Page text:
Tuesday, 14 June 2016

The Coolest Stuff in the Universe – Approaching Absolute Zero

The Coolest Stuff in the Universe – Approaching Absolute Zero
We went to a lecture a while back (March 15, 2016), at the University of Alberta, by Nobel laureate Dr. William Phillips, of NINST (National Institute of Technology), in the U.S.. He is also a professor at the University of Maryland. The professor's Nobel was for work in “laser cooling”, a technique used to bring the temperature of certain gases down to very close to absolute zero.

Time and Motion

One of the key reasons for wanting to cool matter down to very low temperatures, is to make more accurate clocks. We measure time via motion – that can be anything from:
  • the motion of the Earth around the sun (year),
  • to the motion of the moon around the Earth (month),
  • to the swing of a pendulum (seconds),
  • to the oscillations of a spring (less than a second),
  • to the oscillations of atoms (millionths of a second).
The random thermal motion that we call heat makes it difficult to measure time with great precision, so by eliminating as much of this heat as possible, we can measure time more accurately.
Another way that motion affects time, is via Einstein's equations of special relativity. As the saying goes, “moving clocks run slow”. At the highest levels of accuracy, we use devices such as atomic clocks, so we are interested in the realm of the very small, when we talk about cooling matter to these very low temperatures, millions of a degree above absolute zero. When using atoms as clocks, it is helpful to keep the state of motion of the atoms as low as possible, and thus it is necessary to keep the “clock” as cool as possible.
One might wonder if these esoteric concerns of physicists have any practical effect on everyday society. In fact they do, in an application that is vital to the entire world - the geographical positioning system or GPS. Positions on Earth are determined via the timing of signals from multiple satellites, so extreme precision in timing is needed to produce extreme precision in geographical positioning. Super accurate clocks are also needed to efficiently coordinate computer networks, as well as for various types of advanced scientific research (particle physics, astrophysics).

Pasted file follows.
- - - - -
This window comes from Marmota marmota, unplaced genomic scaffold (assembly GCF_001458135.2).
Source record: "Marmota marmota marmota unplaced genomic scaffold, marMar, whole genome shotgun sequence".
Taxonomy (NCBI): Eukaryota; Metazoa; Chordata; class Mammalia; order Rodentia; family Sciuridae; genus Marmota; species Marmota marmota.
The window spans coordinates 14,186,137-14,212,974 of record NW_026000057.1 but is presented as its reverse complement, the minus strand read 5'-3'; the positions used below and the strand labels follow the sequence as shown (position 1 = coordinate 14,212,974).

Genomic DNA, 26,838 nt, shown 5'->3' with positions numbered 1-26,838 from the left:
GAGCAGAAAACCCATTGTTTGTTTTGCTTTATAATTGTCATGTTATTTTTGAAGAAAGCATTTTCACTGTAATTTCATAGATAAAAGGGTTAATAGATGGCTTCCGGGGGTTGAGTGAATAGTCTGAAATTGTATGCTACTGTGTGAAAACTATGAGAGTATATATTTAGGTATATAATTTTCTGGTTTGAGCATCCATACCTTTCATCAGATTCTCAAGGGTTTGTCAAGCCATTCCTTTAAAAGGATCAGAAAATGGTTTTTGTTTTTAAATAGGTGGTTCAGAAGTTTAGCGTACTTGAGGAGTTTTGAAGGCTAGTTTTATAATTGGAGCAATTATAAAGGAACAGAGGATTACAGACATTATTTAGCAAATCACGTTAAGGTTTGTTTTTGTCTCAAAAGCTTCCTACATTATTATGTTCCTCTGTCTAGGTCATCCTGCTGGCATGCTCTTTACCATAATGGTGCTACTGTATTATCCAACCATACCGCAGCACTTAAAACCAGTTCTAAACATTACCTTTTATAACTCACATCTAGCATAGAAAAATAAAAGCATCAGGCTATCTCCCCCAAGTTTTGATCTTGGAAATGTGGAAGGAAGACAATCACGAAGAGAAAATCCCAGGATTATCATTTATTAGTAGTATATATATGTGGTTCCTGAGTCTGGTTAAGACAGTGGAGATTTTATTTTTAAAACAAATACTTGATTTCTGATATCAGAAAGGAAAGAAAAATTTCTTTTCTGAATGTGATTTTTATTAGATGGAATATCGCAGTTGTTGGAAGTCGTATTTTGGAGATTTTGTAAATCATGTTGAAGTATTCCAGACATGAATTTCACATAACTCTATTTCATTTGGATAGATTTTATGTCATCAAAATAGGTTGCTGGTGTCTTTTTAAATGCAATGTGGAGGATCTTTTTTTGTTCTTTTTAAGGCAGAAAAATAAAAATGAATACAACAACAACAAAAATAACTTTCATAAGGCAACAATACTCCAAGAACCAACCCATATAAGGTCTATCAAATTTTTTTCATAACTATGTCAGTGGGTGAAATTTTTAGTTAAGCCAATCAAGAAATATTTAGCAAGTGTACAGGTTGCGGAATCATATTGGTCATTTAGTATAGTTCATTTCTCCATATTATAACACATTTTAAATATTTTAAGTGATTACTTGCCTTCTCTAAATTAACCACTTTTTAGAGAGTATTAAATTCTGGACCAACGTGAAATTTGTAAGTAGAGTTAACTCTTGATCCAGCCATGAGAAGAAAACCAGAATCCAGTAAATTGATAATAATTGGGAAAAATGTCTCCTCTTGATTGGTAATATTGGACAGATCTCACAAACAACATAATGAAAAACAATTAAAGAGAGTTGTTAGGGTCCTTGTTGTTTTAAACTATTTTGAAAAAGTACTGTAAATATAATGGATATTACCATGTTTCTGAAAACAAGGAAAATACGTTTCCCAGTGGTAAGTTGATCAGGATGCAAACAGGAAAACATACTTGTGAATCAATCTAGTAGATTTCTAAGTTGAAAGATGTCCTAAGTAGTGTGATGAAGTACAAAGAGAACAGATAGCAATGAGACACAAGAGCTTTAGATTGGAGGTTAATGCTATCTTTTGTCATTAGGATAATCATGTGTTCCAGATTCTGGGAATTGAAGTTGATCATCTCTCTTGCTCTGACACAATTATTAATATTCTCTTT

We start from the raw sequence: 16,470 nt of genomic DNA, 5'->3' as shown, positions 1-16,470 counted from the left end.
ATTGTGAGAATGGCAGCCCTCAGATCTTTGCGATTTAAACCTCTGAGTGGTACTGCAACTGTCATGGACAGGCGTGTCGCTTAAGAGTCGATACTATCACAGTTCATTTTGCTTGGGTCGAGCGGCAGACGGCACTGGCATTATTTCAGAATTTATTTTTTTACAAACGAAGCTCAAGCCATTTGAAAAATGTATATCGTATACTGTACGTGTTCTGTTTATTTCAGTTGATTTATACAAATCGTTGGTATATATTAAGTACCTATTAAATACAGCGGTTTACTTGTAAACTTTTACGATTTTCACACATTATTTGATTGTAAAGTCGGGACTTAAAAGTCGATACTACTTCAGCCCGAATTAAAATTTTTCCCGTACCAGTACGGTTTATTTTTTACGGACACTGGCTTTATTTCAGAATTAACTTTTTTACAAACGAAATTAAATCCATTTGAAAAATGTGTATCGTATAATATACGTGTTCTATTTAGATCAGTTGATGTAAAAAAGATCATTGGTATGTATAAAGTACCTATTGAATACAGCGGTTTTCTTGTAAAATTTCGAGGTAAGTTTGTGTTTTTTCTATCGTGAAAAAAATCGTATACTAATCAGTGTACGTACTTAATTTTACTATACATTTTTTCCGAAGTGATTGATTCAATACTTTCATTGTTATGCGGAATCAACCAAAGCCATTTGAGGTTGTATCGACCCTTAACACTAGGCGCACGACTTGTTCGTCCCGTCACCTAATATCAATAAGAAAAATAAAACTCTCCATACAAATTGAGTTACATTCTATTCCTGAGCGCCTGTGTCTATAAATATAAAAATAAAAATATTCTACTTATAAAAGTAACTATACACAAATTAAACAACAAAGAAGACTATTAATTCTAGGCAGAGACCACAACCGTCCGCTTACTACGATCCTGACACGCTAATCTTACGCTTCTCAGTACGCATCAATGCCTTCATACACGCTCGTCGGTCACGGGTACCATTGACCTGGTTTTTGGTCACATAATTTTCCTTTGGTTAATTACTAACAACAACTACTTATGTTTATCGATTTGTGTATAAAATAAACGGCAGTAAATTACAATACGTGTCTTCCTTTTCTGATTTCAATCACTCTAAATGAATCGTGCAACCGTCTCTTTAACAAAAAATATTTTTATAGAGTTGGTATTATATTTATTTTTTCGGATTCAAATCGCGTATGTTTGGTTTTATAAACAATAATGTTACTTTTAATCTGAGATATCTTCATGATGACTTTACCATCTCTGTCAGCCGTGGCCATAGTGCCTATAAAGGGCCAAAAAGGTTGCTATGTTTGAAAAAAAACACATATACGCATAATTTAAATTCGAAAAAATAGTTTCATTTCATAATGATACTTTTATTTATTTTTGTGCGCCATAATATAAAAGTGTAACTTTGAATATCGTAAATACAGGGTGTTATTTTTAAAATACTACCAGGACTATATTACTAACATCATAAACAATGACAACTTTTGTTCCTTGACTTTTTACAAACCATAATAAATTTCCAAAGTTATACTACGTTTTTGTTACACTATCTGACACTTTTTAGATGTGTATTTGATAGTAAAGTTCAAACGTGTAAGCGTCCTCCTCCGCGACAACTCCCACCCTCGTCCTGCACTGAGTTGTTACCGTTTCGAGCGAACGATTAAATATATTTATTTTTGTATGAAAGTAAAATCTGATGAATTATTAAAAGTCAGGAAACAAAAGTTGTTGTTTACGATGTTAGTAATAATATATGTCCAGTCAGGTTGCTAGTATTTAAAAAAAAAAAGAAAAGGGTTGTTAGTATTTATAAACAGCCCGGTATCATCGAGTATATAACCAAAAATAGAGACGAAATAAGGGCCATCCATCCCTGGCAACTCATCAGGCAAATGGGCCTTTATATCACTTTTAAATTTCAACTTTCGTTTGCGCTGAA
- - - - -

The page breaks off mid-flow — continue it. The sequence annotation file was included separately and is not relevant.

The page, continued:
Temperatures and Cooling

Getting back to temperatures and cooling, the professor (who was quite a showman), demonstrated how the temperature regime at which we humans live (about 290 Kelvin) is quite special. Via the use of a fair bit of liquid nitrogen (77 Kelvin), he showed how matter's characteristics change, when cooled down far below our special temperature range. Here are a few examples:
  • Inflated balloons collapsed to pancake thinness after immersion in liquid nitrogen, then re-inflated after being re-exposed to room temperature. In fact, several popped, perhaps because of the strain on the rubber, caused by the temperature changes.

  • Carnation flowers froze to rigidity after being immersed in the liquid nitrogen, and then the petals shattered after being withdrawn and given a sharp blow.

  • Rubber balls go from bouncy before immersion, to smashy afterwards.

  • After pouring liquid nitrogen into a plastic bottle, then sealing it tightly, the bottle was placed under an overturned wastepaper basket. After some minutes, the pressure of the warming nitrogen burst the bottle, which was safely under the wastepaper basket, and the gas then blew the overturned basket to the ceiling. Quite a show, that was (no picture, though)

  • And, of course, just the act of spilling liquid nitrogen on the floor was “pretty cool”, as it quickly boils off in a dramatic display of vapour.
But liquid nitrogen only takes you only part of the way to absolute zero , which is the theoretically coldest temperature that can be achieved. All motion stops at that point (strictly not true, due to quantum mechanical effects). Liquid nitrogen is 77, on the Kelvin scale. A number of other atoms can be used, whose liquid or solid states are at much lower temperatures, helium for example, which gets to a few degrees above absolute zero. Most of this initial cooling is via evaporative cooling.
But how do you cool matter to temperatures barely above absolute zero? One way is through the technique of laser cooling. In fact, Professor Philloips won the Nobel for his work on laser cooling.
The principle behind this, is to use radiation pressure to slow down atoms of a gas (usually cesium). This is the same effect as that produced by the sun's light on a comet's tail, causing the gas molecules to stream away from the sun, as they are boiled off, while in the inner solar system.
To cool gas (slow down the atoms), laser light is pumped into the gas, so as to resonate at the natural vibration frequency of the atoms. Doppler shifted atoms can be selected for cooling, with different laser frequencies. When the atoms absorb the appropriate frequency of radiation, they are slowed down, somewhat like marbles in a viscous fluid. This has been given the nickname “optical molasses”.

Of course, when the radiation is re-emitted, the atoms speed up (gain heat). But this emmission process is in random directions, while the absorbtion that slows the atoms can be tuned in one direction. The cumulative effect allows the process to lead to very low temperatures.